Science and Eastern Orthodoxy: From the Greek Fathers to the Age of Globalization

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JHU Press, Nov 8, 2011 - History - 252 pages
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People have pondered conflicts between science and religion since at least the time of Christ. The millennia-long debate is well documented in the literature in the history and philosophy of science and religion in Western civilization. Science and Eastern Orthodoxy is a departure from that vast body of work, providing the first general overview of the relationship between science and Christian Orthodoxy, the official church of the Oriental Roman Empire.

This pioneering study traces a rich history over an impressive span of time, from Saint Basil’s Hexameron of the fourth century to the globalization of scientific debates in the twentieth century. Efthymios Nicolaidis argues that conflicts between science and Greek Orthodoxy—when they existed—were not science versus Christianity but rather ecclesiastical debates that traversed the whole of society.

Nicolaidis explains that during the Byzantine period, the Greek fathers of the church and their Byzantine followers wrestled passionately with how to reconcile their religious beliefs with the pagan science of their ancient ancestors. What, they repeatedly asked, should be the church’s official attitude toward secular knowledge? From the rise of the Ottoman Empire in the fifteenth century to its dismantling in the nineteenth century, the patriarchate of Constantinople attempted to control the scientific education of its Christian subjects, an effort complicated by the introduction of European science in the seventeenth and eighteenth centuries.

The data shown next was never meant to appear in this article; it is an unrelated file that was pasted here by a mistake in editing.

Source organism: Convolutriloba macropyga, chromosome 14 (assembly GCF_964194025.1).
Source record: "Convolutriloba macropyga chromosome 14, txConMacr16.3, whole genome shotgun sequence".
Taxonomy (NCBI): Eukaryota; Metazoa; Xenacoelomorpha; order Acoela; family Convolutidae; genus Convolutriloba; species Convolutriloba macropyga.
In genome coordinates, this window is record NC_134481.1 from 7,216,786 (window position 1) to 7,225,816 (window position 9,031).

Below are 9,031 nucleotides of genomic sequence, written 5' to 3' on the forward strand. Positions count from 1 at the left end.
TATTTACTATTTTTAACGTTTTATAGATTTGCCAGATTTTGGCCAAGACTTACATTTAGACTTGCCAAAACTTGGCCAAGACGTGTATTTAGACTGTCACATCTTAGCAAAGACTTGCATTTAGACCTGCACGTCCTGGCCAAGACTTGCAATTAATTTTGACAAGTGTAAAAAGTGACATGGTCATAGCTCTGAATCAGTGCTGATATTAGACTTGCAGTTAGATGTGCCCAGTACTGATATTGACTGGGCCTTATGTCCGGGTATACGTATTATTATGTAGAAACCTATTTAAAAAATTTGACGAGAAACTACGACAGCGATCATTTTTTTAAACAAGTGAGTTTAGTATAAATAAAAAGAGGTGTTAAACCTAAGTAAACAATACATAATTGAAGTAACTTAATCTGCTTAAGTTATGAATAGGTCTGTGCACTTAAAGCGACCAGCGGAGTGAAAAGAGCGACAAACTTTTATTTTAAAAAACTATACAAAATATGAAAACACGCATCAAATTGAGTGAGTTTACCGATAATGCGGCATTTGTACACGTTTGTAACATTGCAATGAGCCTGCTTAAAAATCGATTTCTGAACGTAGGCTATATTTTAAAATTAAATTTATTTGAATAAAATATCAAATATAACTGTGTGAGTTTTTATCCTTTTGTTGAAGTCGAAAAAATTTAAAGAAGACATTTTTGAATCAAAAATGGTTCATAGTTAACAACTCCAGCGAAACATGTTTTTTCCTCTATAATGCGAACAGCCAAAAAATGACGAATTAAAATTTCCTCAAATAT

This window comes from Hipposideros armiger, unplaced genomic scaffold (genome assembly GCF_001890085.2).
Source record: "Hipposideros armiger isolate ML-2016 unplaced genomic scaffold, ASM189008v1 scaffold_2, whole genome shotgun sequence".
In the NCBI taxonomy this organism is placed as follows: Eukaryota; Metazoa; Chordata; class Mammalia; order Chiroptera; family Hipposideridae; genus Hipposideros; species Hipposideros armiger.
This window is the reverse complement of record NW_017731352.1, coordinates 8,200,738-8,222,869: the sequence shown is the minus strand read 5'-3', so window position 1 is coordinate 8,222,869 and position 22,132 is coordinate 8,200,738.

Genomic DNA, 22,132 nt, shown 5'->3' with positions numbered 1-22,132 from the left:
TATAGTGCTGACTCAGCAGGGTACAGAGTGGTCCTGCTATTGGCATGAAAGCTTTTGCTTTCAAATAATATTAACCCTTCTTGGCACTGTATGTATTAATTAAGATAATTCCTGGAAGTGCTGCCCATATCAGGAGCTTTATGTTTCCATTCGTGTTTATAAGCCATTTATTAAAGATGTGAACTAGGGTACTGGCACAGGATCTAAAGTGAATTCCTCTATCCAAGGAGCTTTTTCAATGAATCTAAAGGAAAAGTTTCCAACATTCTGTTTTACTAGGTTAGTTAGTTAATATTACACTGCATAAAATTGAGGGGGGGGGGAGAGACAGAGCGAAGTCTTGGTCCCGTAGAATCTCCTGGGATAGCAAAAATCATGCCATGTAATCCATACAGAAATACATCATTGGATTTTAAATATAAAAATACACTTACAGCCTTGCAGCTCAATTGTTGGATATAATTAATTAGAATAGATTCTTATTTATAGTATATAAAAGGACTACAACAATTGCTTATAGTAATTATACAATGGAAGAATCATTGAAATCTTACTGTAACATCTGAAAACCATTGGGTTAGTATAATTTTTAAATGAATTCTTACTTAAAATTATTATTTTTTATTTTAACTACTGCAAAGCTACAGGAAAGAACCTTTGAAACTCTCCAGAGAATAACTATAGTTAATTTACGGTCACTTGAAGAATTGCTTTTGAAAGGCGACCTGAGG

Science and Eastern Orthodoxy provides a wealth of new information concerning Orthodoxy and secular knowledge—and the reactions of the Orthodox Church to modern sciences.

 

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Contents

The Hexaemerons of Basil and of Gregory of Nyssa
1
The Schools of Antioch and Alexandria
24
The End of a Tradition?
40
The First Byzantine Humanism
55
Science in Nicaea and the Byzantine Renaissance
69
The Era of the Palaiologos
81
The Hesychast Debate
93
Byzantium and Persian Latin and Jewish Sciences
106
The SlavoGrecoLatin Academy and the Patriarchate of Jerusalem
140
12 Who Were the Heirs of the Hellenes? Science and the Greek Enlightenment
151
Greece from Independence to the European Union
169
Materialism and Darwinism
180
Conclusion
193
A Note on Secondary Sources
197
Notes
203
Selected Bibliography
229

9 The Fall of the Empire and the Exodus to Italy
119
Illustrations
124
Cyril Lucaris and Orthodox Humanism in Science
130

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About the author (2011)

Efthymios Nicolaidis is director of the Programme for the History, Philosophy, and Didactics of Science and Technology at the National Hellenic Research Foundation. He has written and edited a number of books on the history of science in Byzantium and the Ottoman Empire and coedited L'Europe des sciences: constitution d'un espace scientifique.

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